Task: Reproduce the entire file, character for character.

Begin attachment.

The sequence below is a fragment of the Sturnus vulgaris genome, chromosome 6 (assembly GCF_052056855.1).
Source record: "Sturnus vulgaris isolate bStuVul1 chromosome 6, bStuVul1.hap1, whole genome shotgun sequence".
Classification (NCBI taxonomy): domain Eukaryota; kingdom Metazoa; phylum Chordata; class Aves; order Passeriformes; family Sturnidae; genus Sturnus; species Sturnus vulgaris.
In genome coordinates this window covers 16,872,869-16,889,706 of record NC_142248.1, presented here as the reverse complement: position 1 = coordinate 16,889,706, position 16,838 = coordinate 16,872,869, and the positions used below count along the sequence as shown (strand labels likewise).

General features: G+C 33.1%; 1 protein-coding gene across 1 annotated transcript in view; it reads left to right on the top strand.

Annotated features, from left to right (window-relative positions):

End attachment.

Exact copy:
The sequence below is a fragment of the Sturnus vulgaris genome, chromosome 6 (assembly GCF_052056855.1).
Source record: "Sturnus vulgaris isolate bStuVul1 chromosome 6, bStuVul1.hap1, whole genome shotgun sequence".
Classification (NCBI taxonomy): domain Eukaryota; kingdom Metazoa; phylum Chordata; class Aves; order Passeriformes; family Sturnidae; genus Sturnus; species Sturnus vulgaris.
In genome coordinates this window covers 16,872,869-16,889,706 of record NC_142248.1, presented here as the reverse complement: position 1 = coordinate 16,889,706, position 16,838 = coordinate 16,872,869, and the positions used below count along the sequence as shown (strand labels likewise).

General features: G+C 33.1%; 1 protein-coding gene across 1 annotated transcript in view; it reads left to right on the top strand.

Annotated features, from left to right (window-relative positions):